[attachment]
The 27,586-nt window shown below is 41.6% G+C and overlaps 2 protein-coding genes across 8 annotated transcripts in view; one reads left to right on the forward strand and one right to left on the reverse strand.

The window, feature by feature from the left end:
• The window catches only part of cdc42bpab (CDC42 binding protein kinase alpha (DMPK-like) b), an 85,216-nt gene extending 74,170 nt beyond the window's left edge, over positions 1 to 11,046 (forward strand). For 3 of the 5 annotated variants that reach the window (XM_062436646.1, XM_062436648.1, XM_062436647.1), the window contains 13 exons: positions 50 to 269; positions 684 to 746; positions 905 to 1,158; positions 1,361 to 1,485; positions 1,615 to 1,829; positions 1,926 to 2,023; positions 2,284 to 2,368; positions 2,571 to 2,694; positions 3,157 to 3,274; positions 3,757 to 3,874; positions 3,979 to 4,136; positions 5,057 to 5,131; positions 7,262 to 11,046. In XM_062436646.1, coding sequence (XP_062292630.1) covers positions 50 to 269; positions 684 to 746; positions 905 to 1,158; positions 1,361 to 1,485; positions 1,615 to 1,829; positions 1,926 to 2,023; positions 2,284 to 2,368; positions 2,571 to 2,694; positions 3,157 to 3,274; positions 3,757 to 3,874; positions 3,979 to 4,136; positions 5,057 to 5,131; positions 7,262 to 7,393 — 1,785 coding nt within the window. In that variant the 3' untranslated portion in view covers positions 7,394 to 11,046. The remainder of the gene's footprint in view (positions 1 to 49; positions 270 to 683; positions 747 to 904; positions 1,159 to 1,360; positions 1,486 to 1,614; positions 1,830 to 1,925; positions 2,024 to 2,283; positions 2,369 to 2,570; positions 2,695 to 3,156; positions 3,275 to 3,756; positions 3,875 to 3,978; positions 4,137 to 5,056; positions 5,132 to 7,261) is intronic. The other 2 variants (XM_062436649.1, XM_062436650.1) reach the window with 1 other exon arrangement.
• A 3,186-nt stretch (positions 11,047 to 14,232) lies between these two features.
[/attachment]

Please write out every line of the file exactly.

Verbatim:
The 27,586-nt window shown below is 41.6% G+C and overlaps 2 protein-coding genes across 8 annotated transcripts in view; one reads left to right on the forward strand and one right to left on the reverse strand.

The window, feature by feature from the left end:
• The window catches only part of cdc42bpab (CDC42 binding protein kinase alpha (DMPK-like) b), an 85,216-nt gene extending 74,170 nt beyond the window's left edge, over positions 1 to 11,046 (forward strand). For 3 of the 5 annotated variants that reach the window (XM_062436646.1, XM_062436648.1, XM_062436647.1), the window contains 13 exons: positions 50 to 269; positions 684 to 746; positions 905 to 1,158; positions 1,361 to 1,485; positions 1,615 to 1,829; positions 1,926 to 2,023; positions 2,284 to 2,368; positions 2,571 to 2,694; positions 3,157 to 3,274; positions 3,757 to 3,874; positions 3,979 to 4,136; positions 5,057 to 5,131; positions 7,262 to 11,046. In XM_062436646.1, coding sequence (XP_062292630.1) covers positions 50 to 269; positions 684 to 746; positions 905 to 1,158; positions 1,361 to 1,485; positions 1,615 to 1,829; positions 1,926 to 2,023; positions 2,284 to 2,368; positions 2,571 to 2,694; positions 3,157 to 3,274; positions 3,757 to 3,874; positions 3,979 to 4,136; positions 5,057 to 5,131; positions 7,262 to 7,393 — 1,785 coding nt within the window. In that variant the 3' untranslated portion in view covers positions 7,394 to 11,046. The remainder of the gene's footprint in view (positions 1 to 49; positions 270 to 683; positions 747 to 904; positions 1,159 to 1,360; positions 1,486 to 1,614; positions 1,830 to 1,925; positions 2,024 to 2,283; positions 2,369 to 2,570; positions 2,695 to 3,156; positions 3,275 to 3,756; positions 3,875 to 3,978; positions 4,137 to 5,056; positions 5,132 to 7,261) is intronic. The other 2 variants (XM_062436649.1, XM_062436650.1) reach the window with 1 other exon arrangement.
• A 3,186-nt stretch (positions 11,047 to 14,232) lies between these two features.